Pentecost 6 C: God’s Alternative

Luke 9:51-62 Dear Partner in Preaching, As is true of all texts, there are any number of interpretive directions in which you can go this week. Having said that, however, one simply jumped off the page for me and demanded my attention: why is it that when the James and John meet resistance to Jesus’ mission, their first instinct is to call down fire from heaven that will consume those they see as opponents? Let’s set the scene for a moment before trying to answer this question. Chapter nine is a pivotal chapter in Luke’s story about Jesus. It is, in a variety of ways, the hinge of the story, as it provides the pivot point between...

Pentecost C: A Spirit of Courage

Dear Partner in Preaching, It’s been another hectic week – probably my new normal! – and another late post, so I’ll keep this relatively short. But goodness, I felt my spirits lift immensely when I read this line from Paul to the faith community in Rome: “For you did not receive a spirit of slavery to fall back into fear, but you have received a spirit of adoption.” Not a spirit of fear, but one of adoption. And I understand a “spirit of adoption” to mean the confidence and courage that comes from knowing that you have been chosen, accepted, and loved for who you are. Not fear, but courage. I think part of why this struck me...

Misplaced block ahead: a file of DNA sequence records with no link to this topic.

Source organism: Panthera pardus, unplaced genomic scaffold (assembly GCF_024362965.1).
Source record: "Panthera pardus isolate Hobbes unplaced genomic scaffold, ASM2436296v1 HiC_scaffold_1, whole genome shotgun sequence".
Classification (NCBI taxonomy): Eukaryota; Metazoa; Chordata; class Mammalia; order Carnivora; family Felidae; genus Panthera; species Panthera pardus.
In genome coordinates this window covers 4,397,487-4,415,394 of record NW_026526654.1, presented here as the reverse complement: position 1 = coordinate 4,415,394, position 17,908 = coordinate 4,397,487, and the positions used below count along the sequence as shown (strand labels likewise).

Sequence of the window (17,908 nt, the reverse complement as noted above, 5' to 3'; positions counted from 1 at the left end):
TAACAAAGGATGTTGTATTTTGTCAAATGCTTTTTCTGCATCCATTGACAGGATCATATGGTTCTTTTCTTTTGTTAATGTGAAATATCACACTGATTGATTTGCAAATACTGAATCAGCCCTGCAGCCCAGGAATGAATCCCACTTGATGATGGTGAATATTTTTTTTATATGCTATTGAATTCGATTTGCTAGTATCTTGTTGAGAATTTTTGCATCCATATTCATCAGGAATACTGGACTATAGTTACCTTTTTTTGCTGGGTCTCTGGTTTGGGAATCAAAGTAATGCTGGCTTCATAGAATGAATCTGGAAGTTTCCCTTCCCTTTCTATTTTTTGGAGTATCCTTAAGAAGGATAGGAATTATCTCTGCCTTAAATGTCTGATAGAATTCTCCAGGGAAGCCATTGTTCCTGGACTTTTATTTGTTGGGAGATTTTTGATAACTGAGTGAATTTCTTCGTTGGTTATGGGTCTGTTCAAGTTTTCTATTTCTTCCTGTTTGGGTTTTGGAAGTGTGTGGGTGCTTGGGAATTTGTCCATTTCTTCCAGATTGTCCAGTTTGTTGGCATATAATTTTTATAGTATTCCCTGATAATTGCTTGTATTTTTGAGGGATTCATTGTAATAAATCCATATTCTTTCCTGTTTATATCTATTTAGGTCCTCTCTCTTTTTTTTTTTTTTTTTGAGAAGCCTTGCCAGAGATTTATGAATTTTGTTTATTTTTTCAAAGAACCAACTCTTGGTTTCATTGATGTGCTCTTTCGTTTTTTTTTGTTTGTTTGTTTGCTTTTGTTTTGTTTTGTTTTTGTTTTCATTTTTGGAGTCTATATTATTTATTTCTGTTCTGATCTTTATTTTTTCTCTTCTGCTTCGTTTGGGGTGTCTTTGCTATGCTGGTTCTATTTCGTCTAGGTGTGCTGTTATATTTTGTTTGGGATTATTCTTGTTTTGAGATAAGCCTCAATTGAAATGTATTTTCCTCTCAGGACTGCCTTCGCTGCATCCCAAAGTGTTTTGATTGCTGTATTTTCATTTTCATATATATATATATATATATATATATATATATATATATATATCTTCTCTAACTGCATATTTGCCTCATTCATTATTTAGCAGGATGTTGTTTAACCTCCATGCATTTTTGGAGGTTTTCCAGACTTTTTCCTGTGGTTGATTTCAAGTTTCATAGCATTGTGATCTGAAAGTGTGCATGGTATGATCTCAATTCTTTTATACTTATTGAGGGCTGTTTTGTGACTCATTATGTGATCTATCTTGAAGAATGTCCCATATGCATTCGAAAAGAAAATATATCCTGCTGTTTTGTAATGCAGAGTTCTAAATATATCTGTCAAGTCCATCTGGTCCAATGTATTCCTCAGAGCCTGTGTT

Advent 1 C: Stand Up and Raise Your Heads!

Luke 21: 25-36 Dear Partner in Preaching, The persistent temptation in preaching apocalyptic texts like the one before us this week is to try to address the question, “When?” As in the disciples’ question earlier this chapter in response to Jesus’ words about the Temple: “Teacher, when will this be, and what will be the sign that this is about to take place?” It’s an understandable question, given that the whole passage is both future-oriented and foreboding. When we read the passage this way, we often look back, naming the destruction of the Temple or some other historical event that prompted this passage. Or we may instead...

John 19:38

After these things, Joseph of Arimathea, who was a disciple of Jesus, though a secret one because of his fear of the Jews, asked Pilate to let him take away the body of Jesus. Pilate gave him permission; so he came and removed his body. Joseph of Arimathea is described in each of the four...

John 18:2

Now Judas, who betrayed him, also knew the place, because Jesus often met there with his disciples. One final introductory note setting the stage not just for this scene but for the whole of the passion narrative: What happens next is no accident. Notice that Jesus goes to a place he knows, a...